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What to do with

Horse Hoof Cracks

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Hoof Cracks

Hoof cracks are not all unusual in the horse world, and
they come in a variety of depths, positions on the hoof, lengths,
and causes.

While hoof wall material is flexible, it, like most materials,
possesses a given breaking point. In this case, vertical shear.
The number of corrections that have been employed over
the years is a rather lengthy list.

A simplified version would include:

Corrective shoeing only (usually a bar shoe and side clips);
burning or rasping a horizontal notch at the upper limit of the
crack; full rubber or plastic pads of various designs to place weight-
bearing away from the crack; taking weight off the affected area
by removing a portion of the wall at the crack site; utilizing
implants (screws, wires, suture material, clamps,
and even shoeing nails);
various prosthetic hoof wall repair materials (epoxies,
acrylics, fiberglass, rubber, etc.)

In some instances, combinations of the above are utilized.

Persistent toe cracks, like mentioned above, often have an
underlying problem-that is, the crack is the result of underlying
hoof wall damage. In many instances, the toe wall for
varying reasons is separated on its underlying softer tissue
attachments. This separation, if it exists, could be a result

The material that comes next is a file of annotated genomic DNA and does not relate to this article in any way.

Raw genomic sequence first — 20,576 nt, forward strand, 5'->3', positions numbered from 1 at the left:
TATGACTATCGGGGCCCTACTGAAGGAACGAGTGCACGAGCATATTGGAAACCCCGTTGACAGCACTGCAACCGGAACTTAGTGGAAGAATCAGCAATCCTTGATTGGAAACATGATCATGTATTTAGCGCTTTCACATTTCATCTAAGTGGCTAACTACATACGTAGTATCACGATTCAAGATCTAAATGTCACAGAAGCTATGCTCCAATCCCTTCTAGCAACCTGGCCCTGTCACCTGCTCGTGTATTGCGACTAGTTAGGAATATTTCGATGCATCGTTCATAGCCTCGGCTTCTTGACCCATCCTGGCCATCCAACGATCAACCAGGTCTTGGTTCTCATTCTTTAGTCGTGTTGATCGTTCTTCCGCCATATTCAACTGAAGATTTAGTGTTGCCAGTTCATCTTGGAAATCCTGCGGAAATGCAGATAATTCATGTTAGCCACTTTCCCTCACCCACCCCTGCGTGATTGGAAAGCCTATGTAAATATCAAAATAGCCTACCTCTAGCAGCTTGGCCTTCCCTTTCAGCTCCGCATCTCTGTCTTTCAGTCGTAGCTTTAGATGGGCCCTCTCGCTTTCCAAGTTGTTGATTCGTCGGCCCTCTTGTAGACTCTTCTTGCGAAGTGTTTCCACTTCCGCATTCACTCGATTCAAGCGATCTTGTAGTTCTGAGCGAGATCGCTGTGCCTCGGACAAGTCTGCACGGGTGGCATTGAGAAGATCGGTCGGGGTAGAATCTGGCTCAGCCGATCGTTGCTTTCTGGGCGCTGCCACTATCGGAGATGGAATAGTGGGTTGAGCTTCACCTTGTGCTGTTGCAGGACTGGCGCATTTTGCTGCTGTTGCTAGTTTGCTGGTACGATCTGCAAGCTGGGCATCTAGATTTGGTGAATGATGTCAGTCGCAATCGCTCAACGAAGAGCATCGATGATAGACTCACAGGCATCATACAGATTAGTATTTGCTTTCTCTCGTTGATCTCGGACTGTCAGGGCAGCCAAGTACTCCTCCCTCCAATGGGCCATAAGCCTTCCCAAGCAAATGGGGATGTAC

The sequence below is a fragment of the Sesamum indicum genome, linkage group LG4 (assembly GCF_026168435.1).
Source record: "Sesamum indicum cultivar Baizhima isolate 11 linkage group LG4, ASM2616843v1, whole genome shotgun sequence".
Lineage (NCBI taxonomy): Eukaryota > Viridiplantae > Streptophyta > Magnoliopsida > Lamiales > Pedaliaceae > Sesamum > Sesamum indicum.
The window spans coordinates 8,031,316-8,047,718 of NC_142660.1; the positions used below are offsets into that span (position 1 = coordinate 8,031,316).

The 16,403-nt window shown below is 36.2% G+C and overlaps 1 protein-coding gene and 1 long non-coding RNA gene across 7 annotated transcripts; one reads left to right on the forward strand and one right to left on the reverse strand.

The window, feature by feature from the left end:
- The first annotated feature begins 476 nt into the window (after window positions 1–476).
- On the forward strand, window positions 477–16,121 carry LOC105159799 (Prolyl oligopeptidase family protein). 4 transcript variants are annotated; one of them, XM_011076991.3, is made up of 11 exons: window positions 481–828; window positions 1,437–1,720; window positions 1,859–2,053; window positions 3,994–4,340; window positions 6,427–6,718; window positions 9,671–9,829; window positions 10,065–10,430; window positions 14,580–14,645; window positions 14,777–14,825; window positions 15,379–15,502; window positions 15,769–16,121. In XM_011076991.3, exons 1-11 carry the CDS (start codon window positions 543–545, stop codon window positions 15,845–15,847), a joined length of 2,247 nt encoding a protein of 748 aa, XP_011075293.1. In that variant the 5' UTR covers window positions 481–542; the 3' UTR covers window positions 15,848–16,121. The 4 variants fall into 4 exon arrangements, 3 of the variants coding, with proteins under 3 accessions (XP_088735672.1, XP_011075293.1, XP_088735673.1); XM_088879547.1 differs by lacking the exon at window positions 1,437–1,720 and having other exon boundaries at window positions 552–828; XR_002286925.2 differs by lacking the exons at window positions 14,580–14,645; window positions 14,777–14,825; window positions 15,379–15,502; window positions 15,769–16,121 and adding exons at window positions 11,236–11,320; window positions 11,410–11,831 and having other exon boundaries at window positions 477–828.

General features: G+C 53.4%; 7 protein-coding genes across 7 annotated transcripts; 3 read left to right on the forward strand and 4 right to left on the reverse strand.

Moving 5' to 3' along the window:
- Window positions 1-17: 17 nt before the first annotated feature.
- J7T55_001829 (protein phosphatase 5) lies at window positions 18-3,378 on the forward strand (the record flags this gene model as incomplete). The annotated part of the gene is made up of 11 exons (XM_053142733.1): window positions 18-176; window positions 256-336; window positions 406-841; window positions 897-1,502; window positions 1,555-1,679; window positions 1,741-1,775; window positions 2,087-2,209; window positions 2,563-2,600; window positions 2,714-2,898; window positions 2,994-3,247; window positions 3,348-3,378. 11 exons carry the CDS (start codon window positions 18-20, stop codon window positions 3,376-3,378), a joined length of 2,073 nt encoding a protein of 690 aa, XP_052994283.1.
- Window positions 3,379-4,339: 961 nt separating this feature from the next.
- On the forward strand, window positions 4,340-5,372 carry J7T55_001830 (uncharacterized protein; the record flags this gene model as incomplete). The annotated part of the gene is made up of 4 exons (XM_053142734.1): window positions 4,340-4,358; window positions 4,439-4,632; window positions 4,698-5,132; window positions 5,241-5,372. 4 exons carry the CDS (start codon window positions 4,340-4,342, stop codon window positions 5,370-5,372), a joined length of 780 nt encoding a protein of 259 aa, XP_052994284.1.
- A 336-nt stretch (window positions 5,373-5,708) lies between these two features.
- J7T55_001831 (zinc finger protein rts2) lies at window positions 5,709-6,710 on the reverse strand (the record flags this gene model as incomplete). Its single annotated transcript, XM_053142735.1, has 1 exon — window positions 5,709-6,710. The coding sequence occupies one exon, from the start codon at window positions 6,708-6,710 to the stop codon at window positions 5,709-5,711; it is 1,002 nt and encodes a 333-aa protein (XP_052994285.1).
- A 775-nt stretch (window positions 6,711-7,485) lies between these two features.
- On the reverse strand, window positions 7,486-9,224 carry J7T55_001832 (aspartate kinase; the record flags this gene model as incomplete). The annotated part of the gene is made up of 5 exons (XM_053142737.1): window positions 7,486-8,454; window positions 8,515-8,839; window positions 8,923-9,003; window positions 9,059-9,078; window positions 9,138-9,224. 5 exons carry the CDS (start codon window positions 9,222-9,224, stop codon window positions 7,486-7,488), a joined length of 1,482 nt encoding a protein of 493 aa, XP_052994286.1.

of mild rotation of the coffin bone (founder) within the
hoof capsule, so-called "white line disease," the result of
past hoof trauma (similar to having your own big toe
stepped on with subsequent separation), and other problems
affecting the hoof wall. In any case, there may be an
underlying cause that needs to be addressed. Perhaps the
best way to get further information is with radiographs
(X rays) of the involved foot.

The initial attempt at repair utilized in this case was
appropriate- it just simply didn't work on this horse. The basic principle of hoof wall crack repair is to stabilize the forces which
keep the crack in place. Of all the methods listed above,
my favorite employs the use of what is termed a composite repair.

The process begins by thoroughly exploring the involved
area and removing any debris or foreign material that
exists in and around the crack. Often, if sufficient instability
is apparent, I will suture the crack (via drill holes in the
walls) to help establish such stability. I will then fill and cover the
defect and suture material with an acrylic compound. This,
in turn, will be covered with a space-age fabric (Kevlar,
Spectra, etc.) which is impregnated and covered with the
same acrylic material. Following an appropriate curing
of the material, the horse is appropriately shod. This
technique, in my experience, has been the most likely to
provide results.

It is important to reiterate that the success of repair is
dependent upon two basic principles:
1) What is the cause and can we deal with it; and
2) establishing stability at the crack site.

At this point in time, the gelding is not experiencing pain
and lameness, but keep in mind that equation could change
rapidly, therefore it is worth the attempt. Before proceeding
further, I would have your veterinarian and farrier thoroughly
examine this particular foot for underlying defects-the
nature of the defect could alter the chosen method of repair.

William A. Moyer, DVM, is head of the large animal
medicine and surgery facility at Texas A&M's College
of Veterinary Medicine, and he is chairman of the
American Association of Equine Practitioners' Equine
Insurance Committee.

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